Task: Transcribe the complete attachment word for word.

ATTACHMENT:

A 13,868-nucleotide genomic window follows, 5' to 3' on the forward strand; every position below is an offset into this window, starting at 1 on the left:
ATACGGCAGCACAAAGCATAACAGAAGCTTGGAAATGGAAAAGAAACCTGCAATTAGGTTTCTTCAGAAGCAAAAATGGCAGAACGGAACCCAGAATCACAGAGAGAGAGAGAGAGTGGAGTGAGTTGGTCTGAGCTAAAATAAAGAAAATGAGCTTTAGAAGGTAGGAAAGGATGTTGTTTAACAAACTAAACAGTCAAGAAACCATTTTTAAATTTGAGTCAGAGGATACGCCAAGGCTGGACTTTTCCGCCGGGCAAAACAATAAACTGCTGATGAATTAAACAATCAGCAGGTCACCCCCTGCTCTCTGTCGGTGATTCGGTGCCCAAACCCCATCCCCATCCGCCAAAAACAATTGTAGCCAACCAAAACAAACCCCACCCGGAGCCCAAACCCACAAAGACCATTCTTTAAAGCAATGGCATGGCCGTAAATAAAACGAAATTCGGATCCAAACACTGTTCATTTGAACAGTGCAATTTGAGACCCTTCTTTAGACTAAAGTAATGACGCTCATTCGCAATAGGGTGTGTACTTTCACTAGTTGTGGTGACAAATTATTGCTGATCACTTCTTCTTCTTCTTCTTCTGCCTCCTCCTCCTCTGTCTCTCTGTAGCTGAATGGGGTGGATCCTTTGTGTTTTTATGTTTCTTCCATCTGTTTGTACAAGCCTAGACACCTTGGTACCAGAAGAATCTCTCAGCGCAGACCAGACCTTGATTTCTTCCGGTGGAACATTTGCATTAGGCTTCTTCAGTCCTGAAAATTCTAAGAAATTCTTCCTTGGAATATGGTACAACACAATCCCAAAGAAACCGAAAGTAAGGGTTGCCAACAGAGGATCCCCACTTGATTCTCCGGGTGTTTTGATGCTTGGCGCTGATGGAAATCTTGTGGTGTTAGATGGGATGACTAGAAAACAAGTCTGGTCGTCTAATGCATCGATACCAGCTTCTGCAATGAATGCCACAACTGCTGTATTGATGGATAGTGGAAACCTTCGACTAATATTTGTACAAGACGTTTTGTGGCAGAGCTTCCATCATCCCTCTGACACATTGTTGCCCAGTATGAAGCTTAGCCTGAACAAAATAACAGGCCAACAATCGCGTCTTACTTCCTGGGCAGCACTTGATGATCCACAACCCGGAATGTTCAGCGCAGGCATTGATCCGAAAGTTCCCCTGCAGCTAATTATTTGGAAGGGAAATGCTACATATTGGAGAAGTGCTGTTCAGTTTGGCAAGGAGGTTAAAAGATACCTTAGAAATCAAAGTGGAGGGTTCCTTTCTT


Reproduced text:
A 13,868-nucleotide genomic window follows, 5' to 3' on the forward strand; every position below is an offset into this window, starting at 1 on the left:
ATACGGCAGCACAAAGCATAACAGAAGCTTGGAAATGGAAAAGAAACCTGCAATTAGGTTTCTTCAGAAGCAAAAATGGCAGAACGGAACCCAGAATCACAGAGAGAGAGAGAGAGTGGAGTGAGTTGGTCTGAGCTAAAATAAAGAAAATGAGCTTTAGAAGGTAGGAAAGGATGTTGTTTAACAAACTAAACAGTCAAGAAACCATTTTTAAATTTGAGTCAGAGGATACGCCAAGGCTGGACTTTTCCGCCGGGCAAAACAATAAACTGCTGATGAATTAAACAATCAGCAGGTCACCCCCTGCTCTCTGTCGGTGATTCGGTGCCCAAACCCCATCCCCATCCGCCAAAAACAATTGTAGCCAACCAAAACAAACCCCACCCGGAGCCCAAACCCACAAAGACCATTCTTTAAAGCAATGGCATGGCCGTAAATAAAACGAAATTCGGATCCAAACACTGTTCATTTGAACAGTGCAATTTGAGACCCTTCTTTAGACTAAAGTAATGACGCTCATTCGCAATAGGGTGTGTACTTTCACTAGTTGTGGTGACAAATTATTGCTGATCACTTCTTCTTCTTCTTCTTCTGCCTCCTCCTCCTCTGTCTCTCTGTAGCTGAATGGGGTGGATCCTTTGTGTTTTTATGTTTCTTCCATCTGTTTGTACAAGCCTAGACACCTTGGTACCAGAAGAATCTCTCAGCGCAGACCAGACCTTGATTTCTTCCGGTGGAACATTTGCATTAGGCTTCTTCAGTCCTGAAAATTCTAAGAAATTCTTCCTTGGAATATGGTACAACACAATCCCAAAGAAACCGAAAGTAAGGGTTGCCAACAGAGGATCCCCACTTGATTCTCCGGGTGTTTTGATGCTTGGCGCTGATGGAAATCTTGTGGTGTTAGATGGGATGACTAGAAAACAAGTCTGGTCGTCTAATGCATCGATACCAGCTTCTGCAATGAATGCCACAACTGCTGTATTGATGGATAGTGGAAACCTTCGACTAATATTTGTACAAGACGTTTTGTGGCAGAGCTTCCATCATCCCTCTGACACATTGTTGCCCAGTATGAAGCTTAGCCTGAACAAAATAACAGGCCAACAATCGCGTCTTACTTCCTGGGCAGCACTTGATGATCCACAACCCGGAATGTTCAGCGCAGGCATTGATCCGAAAGTTCCCCTGCAGCTAATTATTTGGAAGGGAAATGCTACATATTGGAGAAGTGCTGTTCAGTTTGGCAAGGAGGTTAAAAGATACCTTAGAAATCAAAGTGGAGGGTTCCTTTCTT